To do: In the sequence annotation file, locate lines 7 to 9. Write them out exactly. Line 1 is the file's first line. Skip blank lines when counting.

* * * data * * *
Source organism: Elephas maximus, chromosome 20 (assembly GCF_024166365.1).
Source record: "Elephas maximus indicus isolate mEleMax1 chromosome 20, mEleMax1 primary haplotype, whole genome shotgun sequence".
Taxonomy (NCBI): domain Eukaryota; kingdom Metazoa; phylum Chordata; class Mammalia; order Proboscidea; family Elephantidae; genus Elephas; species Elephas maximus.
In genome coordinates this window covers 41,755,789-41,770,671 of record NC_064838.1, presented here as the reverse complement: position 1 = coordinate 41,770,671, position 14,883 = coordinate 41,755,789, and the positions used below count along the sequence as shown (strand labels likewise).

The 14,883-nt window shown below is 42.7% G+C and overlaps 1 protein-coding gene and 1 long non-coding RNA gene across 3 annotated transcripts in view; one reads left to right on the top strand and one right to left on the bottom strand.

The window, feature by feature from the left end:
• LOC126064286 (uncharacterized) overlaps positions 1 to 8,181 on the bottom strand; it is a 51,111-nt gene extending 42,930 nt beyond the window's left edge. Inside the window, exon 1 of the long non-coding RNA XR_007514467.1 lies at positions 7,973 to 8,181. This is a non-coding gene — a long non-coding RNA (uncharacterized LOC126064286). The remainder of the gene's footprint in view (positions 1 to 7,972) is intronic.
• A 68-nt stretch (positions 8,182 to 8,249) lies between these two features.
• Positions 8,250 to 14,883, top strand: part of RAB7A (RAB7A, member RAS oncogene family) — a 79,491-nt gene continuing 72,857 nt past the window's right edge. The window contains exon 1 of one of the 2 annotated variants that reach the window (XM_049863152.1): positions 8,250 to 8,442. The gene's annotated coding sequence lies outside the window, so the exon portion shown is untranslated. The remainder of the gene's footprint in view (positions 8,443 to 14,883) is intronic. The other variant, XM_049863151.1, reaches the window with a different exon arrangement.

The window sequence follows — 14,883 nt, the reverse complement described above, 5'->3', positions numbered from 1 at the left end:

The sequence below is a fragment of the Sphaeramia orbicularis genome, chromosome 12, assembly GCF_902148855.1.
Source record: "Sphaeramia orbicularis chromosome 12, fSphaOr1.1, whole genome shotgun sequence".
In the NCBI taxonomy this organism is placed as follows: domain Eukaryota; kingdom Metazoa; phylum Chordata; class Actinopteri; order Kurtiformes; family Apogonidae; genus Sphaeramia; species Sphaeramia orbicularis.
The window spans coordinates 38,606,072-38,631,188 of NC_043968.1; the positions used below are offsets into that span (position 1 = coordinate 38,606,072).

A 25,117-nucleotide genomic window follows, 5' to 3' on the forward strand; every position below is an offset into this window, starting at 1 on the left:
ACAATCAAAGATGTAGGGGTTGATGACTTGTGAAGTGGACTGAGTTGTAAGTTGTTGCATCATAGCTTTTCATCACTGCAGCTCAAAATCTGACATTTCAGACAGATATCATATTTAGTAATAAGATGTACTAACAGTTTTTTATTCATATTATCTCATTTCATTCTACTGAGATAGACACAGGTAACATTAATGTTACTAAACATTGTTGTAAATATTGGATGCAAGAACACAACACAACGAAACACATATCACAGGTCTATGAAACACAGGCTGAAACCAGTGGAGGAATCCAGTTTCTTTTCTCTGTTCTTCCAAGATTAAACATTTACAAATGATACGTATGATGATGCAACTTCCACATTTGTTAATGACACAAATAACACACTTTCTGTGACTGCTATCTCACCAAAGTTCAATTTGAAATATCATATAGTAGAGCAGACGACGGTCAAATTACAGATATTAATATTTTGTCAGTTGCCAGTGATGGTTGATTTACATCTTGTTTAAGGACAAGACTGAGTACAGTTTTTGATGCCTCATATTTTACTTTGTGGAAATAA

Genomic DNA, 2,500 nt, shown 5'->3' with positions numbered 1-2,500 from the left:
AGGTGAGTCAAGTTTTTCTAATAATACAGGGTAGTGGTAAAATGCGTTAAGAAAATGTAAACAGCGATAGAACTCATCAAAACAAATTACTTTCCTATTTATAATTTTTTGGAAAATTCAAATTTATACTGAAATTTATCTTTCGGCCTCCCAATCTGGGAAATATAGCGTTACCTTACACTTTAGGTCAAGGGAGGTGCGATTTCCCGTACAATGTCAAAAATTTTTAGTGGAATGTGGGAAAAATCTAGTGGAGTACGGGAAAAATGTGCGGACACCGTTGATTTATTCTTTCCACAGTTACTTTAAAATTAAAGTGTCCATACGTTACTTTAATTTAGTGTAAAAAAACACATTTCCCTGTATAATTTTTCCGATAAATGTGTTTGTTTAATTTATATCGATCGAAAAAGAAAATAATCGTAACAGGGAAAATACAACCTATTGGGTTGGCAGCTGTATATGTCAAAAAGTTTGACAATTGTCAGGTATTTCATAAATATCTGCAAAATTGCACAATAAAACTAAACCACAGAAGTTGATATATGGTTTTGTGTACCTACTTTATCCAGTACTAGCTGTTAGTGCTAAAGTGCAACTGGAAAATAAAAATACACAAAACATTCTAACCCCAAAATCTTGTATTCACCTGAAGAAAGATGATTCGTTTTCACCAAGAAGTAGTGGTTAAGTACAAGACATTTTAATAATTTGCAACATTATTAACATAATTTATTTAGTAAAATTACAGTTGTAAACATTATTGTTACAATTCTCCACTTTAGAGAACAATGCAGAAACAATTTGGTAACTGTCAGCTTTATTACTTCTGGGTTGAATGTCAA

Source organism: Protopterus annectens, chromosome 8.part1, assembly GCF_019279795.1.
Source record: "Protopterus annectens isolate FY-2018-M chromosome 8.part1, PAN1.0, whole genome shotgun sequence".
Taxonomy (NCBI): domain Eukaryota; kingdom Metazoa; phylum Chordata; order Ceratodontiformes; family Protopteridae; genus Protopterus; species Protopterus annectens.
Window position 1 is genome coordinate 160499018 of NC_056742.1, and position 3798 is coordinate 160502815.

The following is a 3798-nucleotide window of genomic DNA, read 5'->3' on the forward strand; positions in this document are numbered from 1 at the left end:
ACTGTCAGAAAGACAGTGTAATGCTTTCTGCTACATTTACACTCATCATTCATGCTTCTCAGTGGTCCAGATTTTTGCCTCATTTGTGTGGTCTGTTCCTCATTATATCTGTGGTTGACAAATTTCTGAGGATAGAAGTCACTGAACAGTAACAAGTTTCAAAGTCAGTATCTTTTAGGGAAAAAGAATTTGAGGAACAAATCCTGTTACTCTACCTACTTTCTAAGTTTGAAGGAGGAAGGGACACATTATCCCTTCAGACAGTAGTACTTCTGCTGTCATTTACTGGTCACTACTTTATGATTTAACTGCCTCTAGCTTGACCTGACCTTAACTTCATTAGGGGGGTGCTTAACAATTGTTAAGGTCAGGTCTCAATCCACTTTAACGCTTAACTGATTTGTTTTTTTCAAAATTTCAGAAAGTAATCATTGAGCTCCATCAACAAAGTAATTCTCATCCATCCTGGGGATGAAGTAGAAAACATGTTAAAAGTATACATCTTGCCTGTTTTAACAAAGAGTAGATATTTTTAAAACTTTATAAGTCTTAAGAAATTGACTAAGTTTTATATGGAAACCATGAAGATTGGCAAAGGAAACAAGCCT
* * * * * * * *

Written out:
• LOC126064286 (uncharacterized) overlaps positions 1 to 8,181 on the bottom strand; it is a 51,111-nt gene extending 42,930 nt beyond the window's left edge. Inside the window, exon 1 of the long non-coding RNA XR_007514467.1 lies at positions 7,973 to 8,181. This is a non-coding gene — a long non-coding RNA (uncharacterized LOC126064286). The remainder of the gene's footprint in view (positions 1 to 7,972) is intronic.
• A 68-nt stretch (positions 8,182 to 8,249) lies between these two features.
• Positions 8,250 to 14,883, top strand: part of RAB7A (RAB7A, member RAS oncogene family) — a 79,491-nt gene continuing 72,857 nt past the window's right edge. The window contains exon 1 of one of the 2 annotated variants that reach the window (XM_049863152.1): positions 8,250 to 8,442. The gene's annotated coding sequence lies outside the window, so the exon portion shown is untranslated. The remainder of the gene's footprint in view (positions 8,443 to 14,883) is intronic. The other variant, XM_049863151.1, reaches the window with a different exon arrangement.